Human bisphenol-A (BPA) exposure has been linked to adverse health effects even at low doses, which may be of potential public health concern.
To summarize BPA concentrations in general human population and their variability according to sex, geographic area, and analytical method.
Systematic review and meta-analysis of studies reporting BPA concentrations in adult human populations. Separate meta-analyses of median values were carried out for BPA in serum, creatinine-adjusted urinary BPA, and unadjusted urinary BPA concentrations using a random-effects model. Cochran’s Q-statistic, I2 index, 95% prediction intervals (PIs), between-studies standard deviation (τ), and forest plots were applied to verify study heterogeneity. Sensitivity and subgroup analyses and weighted ANOVAs and meta-regressions were conducted. Funnel plots and Egger’s tests were used to examine publication bias.
Fifteen studies were included in the meta-analysis, totaling 28,353 participants. BPA was detected in over 90% of participants. The pooled creatinine-adjusted urinary BPA concentration was 1.76 μg/g (95% PI: 0.79–2.73), with individual estimates ranging between 1.20 and 2.41. The pooled estimate for unadjusted urinary BPA was 1.91 μg/l (95% PI: 0–3.97), ranging between 0.81 and 3.50, while the pooled estimate for serum BPA was 1.75 μg/l (95% PI: 0–10.58), ranging between 0.34 and 3.76. No differences were found by sex, geographic area or analytical technique. Larger sample sizes were associated with lower BPA concentrations. There was large heterogeneity across studies, whereas data for urinary BPA levels suggested a publication bias affecting research in low exposed populations.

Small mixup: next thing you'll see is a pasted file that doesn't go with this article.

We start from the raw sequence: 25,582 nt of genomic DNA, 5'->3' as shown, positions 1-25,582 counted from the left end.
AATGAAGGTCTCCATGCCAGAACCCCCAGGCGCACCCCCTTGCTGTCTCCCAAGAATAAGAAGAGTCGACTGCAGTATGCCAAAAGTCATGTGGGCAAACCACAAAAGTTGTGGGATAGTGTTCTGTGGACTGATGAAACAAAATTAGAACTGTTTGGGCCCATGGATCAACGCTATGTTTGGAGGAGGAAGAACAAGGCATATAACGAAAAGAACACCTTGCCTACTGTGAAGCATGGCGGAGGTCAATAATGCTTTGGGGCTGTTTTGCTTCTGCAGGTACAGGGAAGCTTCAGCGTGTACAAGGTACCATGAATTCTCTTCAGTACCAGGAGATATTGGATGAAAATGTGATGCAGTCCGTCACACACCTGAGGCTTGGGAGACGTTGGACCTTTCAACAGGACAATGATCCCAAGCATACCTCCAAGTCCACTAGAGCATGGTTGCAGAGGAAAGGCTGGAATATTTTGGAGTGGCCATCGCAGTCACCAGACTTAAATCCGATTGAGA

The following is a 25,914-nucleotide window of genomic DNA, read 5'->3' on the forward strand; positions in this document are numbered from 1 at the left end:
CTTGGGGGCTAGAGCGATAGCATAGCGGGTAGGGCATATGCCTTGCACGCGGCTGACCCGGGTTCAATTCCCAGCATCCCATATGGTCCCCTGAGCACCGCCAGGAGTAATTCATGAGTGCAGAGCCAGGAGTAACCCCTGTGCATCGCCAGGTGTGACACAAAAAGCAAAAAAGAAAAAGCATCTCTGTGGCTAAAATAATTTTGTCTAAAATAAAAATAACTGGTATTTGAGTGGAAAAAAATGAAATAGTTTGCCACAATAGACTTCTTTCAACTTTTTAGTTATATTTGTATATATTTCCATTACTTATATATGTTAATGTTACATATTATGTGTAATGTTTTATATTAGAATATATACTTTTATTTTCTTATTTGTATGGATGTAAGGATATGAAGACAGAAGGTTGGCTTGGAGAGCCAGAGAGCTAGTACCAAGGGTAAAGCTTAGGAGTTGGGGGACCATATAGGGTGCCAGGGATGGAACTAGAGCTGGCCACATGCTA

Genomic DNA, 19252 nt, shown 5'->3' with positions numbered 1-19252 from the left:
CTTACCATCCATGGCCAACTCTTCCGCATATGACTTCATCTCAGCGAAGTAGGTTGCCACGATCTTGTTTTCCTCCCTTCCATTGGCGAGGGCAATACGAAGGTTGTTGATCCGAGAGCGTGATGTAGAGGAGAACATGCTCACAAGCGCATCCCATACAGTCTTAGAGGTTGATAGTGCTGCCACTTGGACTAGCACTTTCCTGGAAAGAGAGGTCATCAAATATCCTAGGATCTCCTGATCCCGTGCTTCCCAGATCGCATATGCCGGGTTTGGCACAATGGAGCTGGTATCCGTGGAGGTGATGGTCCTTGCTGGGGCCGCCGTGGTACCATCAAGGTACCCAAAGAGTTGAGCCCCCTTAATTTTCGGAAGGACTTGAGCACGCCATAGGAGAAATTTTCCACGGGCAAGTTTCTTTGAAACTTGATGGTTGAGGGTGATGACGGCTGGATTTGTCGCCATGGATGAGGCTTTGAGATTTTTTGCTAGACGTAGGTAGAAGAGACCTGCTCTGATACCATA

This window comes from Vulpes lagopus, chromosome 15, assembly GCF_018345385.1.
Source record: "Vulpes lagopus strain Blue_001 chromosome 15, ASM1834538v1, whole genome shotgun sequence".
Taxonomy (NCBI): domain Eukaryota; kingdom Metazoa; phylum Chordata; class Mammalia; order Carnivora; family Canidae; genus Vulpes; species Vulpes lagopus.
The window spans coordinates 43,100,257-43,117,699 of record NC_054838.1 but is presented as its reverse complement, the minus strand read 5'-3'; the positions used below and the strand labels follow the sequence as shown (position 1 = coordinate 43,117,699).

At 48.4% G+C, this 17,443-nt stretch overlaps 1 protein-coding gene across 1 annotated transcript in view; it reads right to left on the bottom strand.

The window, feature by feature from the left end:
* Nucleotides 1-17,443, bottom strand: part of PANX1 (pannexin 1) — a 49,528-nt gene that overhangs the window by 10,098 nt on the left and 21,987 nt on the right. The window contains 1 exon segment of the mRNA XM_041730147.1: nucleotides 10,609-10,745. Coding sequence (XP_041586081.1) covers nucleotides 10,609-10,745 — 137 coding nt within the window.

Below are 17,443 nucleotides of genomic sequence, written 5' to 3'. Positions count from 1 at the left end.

This first meta-analysis of human BPA concentrations highlights a widespread population exposure to BPA. Although there was high heterogeneity across studies, the expected range of estimated human BPA concentrations suggests that potential health risks are unlikely. Further studies are warranted to better characterize the epidemiology of human BPA exposure, accounting for ethnic, geographic, individual and environmental variability.